by Bruce Collemer member of the Southern New England chapter

This is a about a magical career in boating and a magical boat. I started in boats at the age of 8 yrs old living on Narragansett Bay in Rhode Island. My first few years were mostly spent keeping my boats afloat. After high school, I had the opportunity to go to work for a company called Pearson Yachts in Bristol, RI. My career at Pearson I went from a draftsman through many other management positions over the 25 years I was there. Yes, Bristol, RI as in the birthplace of “Bristol Fashion” and even more “magical” was Pearson’s location in the former Herreshoff Manufacturing Co. My offices were in Cap’n Nat’s original offices.

During my tenure at Pearson, we produced over 17,000 boats. After leaving Pearson, I started my own software consulting firm. Immediately, I missed being closely involved in boats. So, I built boats from 4’ to a 28’ Pearson Triton over the next few years. 4’ boat was a 4’ clinker-built pram baby cradle for a client.

Upon selling my company and retiring, I started going up to Wooden Boat School in ME. While there I had a chance to sail a Herreshoff 12 ½ and knew this was magic! I started looking for a H 12 ½ .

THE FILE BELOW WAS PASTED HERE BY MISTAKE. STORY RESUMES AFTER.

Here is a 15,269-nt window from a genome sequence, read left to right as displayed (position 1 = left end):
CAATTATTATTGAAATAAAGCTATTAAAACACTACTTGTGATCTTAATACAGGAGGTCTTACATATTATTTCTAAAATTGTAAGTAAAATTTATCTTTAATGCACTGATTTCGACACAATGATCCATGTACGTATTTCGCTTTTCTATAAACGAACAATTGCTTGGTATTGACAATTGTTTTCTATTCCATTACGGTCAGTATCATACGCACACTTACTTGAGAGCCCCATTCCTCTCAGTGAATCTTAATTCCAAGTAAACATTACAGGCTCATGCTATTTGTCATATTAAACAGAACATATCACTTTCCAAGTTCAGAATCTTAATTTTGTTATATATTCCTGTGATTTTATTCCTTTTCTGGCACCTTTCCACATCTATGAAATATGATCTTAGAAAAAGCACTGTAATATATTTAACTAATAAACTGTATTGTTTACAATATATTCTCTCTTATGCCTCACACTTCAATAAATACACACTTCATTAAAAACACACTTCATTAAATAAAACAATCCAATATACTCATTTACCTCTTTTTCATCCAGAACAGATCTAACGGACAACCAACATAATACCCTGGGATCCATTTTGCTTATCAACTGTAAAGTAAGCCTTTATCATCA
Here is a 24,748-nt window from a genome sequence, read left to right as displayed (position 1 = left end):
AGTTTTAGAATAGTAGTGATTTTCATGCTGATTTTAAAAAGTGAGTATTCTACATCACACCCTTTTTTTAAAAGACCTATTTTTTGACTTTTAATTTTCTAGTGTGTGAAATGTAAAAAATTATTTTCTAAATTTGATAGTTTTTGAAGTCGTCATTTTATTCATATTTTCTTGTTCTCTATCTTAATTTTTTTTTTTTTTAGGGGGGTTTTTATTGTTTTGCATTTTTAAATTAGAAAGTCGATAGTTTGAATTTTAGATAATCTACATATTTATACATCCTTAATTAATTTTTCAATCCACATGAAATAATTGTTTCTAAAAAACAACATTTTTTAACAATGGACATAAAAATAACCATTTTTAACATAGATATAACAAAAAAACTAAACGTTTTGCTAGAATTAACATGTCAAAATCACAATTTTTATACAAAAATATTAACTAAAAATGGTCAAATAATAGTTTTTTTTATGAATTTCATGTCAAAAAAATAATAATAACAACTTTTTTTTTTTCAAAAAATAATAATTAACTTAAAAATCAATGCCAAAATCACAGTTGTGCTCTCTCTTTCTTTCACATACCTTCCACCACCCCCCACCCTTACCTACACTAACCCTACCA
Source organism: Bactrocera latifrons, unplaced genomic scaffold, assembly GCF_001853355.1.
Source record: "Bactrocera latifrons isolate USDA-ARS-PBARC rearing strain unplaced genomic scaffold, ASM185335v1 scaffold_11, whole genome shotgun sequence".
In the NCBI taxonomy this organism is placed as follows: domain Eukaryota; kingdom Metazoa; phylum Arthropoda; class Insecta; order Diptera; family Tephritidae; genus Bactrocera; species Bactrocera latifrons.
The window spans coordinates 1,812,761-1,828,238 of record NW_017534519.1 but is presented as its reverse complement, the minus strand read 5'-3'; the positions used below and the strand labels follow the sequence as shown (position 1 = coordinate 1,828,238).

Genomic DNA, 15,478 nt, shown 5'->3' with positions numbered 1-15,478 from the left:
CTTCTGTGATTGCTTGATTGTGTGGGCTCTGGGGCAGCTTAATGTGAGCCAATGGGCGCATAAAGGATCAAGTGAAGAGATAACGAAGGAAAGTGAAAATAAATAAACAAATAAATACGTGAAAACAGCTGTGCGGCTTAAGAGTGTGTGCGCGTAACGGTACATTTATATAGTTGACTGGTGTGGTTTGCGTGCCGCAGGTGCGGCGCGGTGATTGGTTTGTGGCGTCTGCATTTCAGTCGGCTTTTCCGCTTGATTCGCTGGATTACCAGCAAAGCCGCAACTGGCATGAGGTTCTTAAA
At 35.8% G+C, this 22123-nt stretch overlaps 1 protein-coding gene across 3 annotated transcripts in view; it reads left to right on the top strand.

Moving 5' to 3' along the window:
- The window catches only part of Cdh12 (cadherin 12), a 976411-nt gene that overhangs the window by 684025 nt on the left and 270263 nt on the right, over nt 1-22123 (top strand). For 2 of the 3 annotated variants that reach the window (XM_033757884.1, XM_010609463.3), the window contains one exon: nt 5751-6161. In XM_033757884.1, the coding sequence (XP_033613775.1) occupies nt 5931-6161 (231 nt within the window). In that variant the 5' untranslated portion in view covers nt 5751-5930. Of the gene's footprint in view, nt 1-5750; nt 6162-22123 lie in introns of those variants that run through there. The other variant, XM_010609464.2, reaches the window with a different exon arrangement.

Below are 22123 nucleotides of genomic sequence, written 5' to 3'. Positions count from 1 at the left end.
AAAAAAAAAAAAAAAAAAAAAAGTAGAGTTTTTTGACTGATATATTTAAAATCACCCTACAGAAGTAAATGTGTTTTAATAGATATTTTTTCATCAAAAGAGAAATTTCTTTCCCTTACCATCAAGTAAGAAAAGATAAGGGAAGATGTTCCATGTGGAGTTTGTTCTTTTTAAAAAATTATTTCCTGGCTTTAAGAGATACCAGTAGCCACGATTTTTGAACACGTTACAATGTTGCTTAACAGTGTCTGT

I didn’t have to look very far. Now that the Herreshoff Marine Museum was located in Bristol RI in the former Pearson Yachts factory everything came together. As they say “what goes around comes around”.

With the help of Bill Lynn, President & Executive Director of HMM, I purchased a Herreshoff 12 ½. She was commissioned 6/2/1928 to Mrs. Murray S Danforth of Bristol and was named Empress. With only one subsequent owner, Empress is still within a few miles of the HMM. Her rich Bristol heritage continues from 1928 to the present.

Restoration will include replacing both garboard planks, 2 side planks, and a few cracked frames.
One of the first things buyers look for when inspecting a Herreshoff yacht, is does it have the original hull number oval. In and of itself, this can add considerable value to any Herreshoff yacht. I do.

DIY restoration has been slow. Hopefully were going to see acceleration this year. My goal is certainly to have her complete for her centennial 2028! 100 years old.

I have had a truly magical life in boats!

1 Comment

  1. As with many things in America, the roots come from the UK. In earlier centuries , Bristol, England was the re-fit port for the British fleet. Crews on the ships taken there spent their time fixing, re-rigging, swabbing, scrubbing, cleaning and polishing, etc. Thus: ‘ship shape and Bristol like’. Or, ‘Bristol fashion’. -to describe any ship that was in top condition.

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